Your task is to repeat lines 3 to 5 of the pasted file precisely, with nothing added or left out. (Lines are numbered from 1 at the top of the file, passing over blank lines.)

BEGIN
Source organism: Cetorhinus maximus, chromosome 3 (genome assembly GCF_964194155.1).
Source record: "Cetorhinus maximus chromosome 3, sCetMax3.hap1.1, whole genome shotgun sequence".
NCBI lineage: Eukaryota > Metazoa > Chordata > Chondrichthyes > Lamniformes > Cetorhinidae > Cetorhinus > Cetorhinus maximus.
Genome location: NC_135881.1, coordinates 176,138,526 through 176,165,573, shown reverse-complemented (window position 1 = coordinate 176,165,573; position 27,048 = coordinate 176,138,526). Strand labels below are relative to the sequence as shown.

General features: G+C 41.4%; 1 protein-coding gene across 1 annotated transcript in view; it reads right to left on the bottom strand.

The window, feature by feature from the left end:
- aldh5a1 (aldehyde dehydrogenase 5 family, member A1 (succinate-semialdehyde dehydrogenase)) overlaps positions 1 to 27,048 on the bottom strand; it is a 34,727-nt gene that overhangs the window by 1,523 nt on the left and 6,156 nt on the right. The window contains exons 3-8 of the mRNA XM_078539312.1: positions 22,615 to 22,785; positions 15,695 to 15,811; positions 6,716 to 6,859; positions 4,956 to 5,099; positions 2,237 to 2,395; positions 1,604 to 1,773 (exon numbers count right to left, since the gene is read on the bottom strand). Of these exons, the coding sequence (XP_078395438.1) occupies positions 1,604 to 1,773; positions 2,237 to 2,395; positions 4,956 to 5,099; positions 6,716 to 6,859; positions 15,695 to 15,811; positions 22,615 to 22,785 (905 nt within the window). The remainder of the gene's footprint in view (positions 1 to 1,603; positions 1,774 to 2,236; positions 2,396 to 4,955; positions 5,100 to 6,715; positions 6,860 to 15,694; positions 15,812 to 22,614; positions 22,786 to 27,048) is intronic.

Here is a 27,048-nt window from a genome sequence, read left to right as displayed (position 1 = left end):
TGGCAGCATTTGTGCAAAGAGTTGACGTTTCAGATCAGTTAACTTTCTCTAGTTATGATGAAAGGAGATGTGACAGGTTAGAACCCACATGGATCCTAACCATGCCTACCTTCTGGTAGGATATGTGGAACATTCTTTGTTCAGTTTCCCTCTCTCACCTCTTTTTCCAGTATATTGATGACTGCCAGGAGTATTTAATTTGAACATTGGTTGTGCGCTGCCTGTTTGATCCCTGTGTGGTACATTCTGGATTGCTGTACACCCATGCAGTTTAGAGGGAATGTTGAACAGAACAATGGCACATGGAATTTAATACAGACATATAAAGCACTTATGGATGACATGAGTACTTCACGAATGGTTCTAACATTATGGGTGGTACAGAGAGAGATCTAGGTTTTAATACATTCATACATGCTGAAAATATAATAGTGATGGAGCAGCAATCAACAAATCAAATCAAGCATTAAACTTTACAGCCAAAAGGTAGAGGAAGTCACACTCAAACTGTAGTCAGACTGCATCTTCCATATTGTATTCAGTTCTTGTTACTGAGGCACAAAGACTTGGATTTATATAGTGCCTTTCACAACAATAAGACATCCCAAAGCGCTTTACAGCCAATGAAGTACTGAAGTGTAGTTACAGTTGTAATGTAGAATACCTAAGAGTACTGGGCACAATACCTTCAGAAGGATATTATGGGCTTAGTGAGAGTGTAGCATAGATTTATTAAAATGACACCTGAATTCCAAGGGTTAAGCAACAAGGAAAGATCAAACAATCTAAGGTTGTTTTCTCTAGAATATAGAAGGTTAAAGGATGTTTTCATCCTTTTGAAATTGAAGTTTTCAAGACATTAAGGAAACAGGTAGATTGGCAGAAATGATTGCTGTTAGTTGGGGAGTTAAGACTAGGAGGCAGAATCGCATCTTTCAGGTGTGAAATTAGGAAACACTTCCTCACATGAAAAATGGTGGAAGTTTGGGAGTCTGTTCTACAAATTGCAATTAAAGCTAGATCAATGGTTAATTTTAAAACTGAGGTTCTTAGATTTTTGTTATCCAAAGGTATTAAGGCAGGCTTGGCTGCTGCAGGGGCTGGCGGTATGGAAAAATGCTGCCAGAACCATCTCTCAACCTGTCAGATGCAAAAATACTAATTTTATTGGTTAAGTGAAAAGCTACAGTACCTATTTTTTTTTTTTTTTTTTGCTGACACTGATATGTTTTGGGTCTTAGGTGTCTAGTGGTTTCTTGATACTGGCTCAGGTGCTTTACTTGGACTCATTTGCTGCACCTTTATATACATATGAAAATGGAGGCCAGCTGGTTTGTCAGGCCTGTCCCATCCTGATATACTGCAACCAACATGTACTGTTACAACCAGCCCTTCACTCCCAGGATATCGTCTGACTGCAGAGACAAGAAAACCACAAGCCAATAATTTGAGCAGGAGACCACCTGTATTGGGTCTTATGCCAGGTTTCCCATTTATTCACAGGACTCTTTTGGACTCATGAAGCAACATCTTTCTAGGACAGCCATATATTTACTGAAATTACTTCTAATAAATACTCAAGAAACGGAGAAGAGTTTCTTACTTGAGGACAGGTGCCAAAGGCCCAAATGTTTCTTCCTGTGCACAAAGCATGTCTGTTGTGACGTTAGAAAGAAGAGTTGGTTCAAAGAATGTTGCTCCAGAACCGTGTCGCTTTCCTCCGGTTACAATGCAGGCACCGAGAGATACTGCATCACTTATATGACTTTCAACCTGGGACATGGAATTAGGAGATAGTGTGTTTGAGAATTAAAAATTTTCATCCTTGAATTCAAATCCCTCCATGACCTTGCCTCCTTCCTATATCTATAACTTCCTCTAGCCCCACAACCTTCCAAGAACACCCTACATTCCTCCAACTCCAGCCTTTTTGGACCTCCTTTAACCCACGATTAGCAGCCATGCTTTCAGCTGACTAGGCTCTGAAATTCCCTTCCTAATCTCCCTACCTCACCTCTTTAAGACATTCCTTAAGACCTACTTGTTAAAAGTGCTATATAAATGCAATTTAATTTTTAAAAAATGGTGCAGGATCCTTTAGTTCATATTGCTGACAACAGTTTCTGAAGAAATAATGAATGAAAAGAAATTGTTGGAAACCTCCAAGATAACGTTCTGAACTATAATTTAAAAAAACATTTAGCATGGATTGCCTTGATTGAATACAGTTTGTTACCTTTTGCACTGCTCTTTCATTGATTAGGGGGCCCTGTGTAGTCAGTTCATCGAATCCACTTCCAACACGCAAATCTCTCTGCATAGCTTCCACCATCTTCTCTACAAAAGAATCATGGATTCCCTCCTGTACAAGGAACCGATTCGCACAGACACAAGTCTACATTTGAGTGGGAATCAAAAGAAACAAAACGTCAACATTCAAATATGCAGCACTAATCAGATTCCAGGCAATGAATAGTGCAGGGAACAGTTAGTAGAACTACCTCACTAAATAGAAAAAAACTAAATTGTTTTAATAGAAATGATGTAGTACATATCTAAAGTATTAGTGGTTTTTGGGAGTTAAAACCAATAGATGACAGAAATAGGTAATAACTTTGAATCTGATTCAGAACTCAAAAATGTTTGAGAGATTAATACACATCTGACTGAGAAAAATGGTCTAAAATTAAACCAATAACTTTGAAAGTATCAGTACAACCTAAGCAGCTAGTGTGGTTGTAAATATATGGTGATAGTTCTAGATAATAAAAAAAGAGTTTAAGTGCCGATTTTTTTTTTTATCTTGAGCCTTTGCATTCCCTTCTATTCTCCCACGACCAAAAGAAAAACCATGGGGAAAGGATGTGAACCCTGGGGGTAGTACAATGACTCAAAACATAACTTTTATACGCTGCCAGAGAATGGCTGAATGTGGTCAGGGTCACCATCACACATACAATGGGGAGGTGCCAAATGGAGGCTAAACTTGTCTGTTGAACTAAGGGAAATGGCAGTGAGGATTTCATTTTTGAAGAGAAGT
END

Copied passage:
NCBI lineage: Eukaryota > Metazoa > Chordata > Chondrichthyes > Lamniformes > Cetorhinidae > Cetorhinus > Cetorhinus maximus.
Genome location: NC_135881.1, coordinates 176,138,526 through 176,165,573, shown reverse-complemented (window position 1 = coordinate 176,165,573; position 27,048 = coordinate 176,138,526). Strand labels below are relative to the sequence as shown.

General features: G+C 41.4%; 1 protein-coding gene across 1 annotated transcript in view; it reads right to left on the bottom strand.